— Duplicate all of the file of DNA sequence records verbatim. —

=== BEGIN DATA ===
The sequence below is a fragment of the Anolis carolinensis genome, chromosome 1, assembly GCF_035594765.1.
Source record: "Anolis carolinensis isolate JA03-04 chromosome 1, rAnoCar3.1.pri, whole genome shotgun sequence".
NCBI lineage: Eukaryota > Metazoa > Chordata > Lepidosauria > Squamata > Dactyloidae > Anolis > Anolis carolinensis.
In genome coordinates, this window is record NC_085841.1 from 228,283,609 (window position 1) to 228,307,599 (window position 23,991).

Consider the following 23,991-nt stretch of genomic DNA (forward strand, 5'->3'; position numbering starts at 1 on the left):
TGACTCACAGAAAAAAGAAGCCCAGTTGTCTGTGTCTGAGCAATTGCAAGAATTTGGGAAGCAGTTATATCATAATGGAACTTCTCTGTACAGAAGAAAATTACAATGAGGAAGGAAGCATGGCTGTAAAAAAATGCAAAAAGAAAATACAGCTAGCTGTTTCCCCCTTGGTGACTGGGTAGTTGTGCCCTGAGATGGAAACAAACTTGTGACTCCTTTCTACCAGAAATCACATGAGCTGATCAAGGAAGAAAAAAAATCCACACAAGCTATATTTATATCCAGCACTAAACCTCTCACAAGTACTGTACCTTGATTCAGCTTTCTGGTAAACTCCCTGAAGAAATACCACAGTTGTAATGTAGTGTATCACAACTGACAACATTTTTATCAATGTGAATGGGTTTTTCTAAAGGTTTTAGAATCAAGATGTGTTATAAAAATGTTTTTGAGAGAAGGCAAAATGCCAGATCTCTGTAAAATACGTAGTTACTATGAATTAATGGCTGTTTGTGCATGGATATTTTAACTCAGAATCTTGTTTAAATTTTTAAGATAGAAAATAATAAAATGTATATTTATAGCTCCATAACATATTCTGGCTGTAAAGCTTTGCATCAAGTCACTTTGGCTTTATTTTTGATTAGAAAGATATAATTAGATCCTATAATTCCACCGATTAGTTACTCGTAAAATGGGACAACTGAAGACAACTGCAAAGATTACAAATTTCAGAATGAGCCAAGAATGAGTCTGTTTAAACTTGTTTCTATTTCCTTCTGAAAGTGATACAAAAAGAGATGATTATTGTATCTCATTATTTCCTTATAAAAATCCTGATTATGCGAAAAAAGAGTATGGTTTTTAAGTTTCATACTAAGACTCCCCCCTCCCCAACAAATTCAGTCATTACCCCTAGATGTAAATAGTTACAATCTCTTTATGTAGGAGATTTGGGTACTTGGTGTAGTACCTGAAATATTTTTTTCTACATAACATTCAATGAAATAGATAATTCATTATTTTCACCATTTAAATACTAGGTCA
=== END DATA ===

The sequence below is a fragment of the Anolis carolinensis genome, chromosome 1, assembly GCF_035594765.1.
Source record: "Anolis carolinensis isolate JA03-04 chromosome 1, rAnoCar3.1.pri, whole genome shotgun sequence".
NCBI lineage: Eukaryota > Metazoa > Chordata > Lepidosauria > Squamata > Dactyloidae > Anolis > Anolis carolinensis.
In genome coordinates, this window is record NC_085841.1 from 228,283,609 (window position 1) to 228,307,599 (window position 23,991).

Consider the following 23,991-nt stretch of genomic DNA (forward strand, 5'->3'; position numbering starts at 1 on the left):
TGACTCACAGAAAAAAGAAGCCCAGTTGTCTGTGTCTGAGCAATTGCAAGAATTTGGGAAGCAGTTATATCATAATGGAACTTCTCTGTACAGAAGAAAATTACAATGAGGAAGGAAGCATGGCTGTAAAAAAATGCAAAAAGAAAATACAGCTAGCTGTTTCCCCCTTGGTGACTGGGTAGTTGTGCCCTGAGATGGAAACAAACTTGTGACTCCTTTCTACCAGAAATCACATGAGCTGATCAAGGAAGAAAAAAAATCCACACAAGCTATATTTATATCCAGCACTAAACCTCTCACAAGTACTGTACCTTGATTCAGCTTTCTGGTAAACTCCCTGAAGAAATACCACAGTTGTAATGTAGTGTATCACAACTGACAACATTTTTATCAATGTGAATGGGTTTTTCTAAAGGTTTTAGAATCAAGATGTGTTATAAAAATGTTTTTGAGAGAAGGCAAAATGCCAGATCTCTGTAAAATACGTAGTTACTATGAATTAATGGCTGTTTGTGCATGGATATTTTAACTCAGAATCTTGTTTAAATTTTTAAGATAGAAAATAATAAAATGTATATTTATAGCTCCATAACATATTCTGGCTGTAAAGCTTTGCATCAAGTCACTTTGGCTTTATTTTTGATTAGAAAGATATAATTAGATCCTATAATTCCACCGATTAGTTACTCGTAAAATGGGACAACTGAAGACAACTGCAAAGATTACAAATTTCAGAATGAGCCAAGAATGAGTCTGTTTAAACTTGTTTCTATTTCCTTCTGAAAGTGATACAAAAAGAGATGATTATTGTATCTCATTATTTCCTTATAAAAATCCTGATTATGCGAAAAAAGAGTATGGTTTTTAAGTTTCATACTAAGACTCCCCCCTCCCCAACAAATTCAGTCATTACCCCTAGATGTAAATAGTTACAATCTCTTTATGTAGGAGATTTGGGTACTTGGTGTAGTACCTGAAATATTTTTTTCTACATAACATTCAATGAAATAGATAATTCATTATTTTCACCATTTAAATACTAGGTCA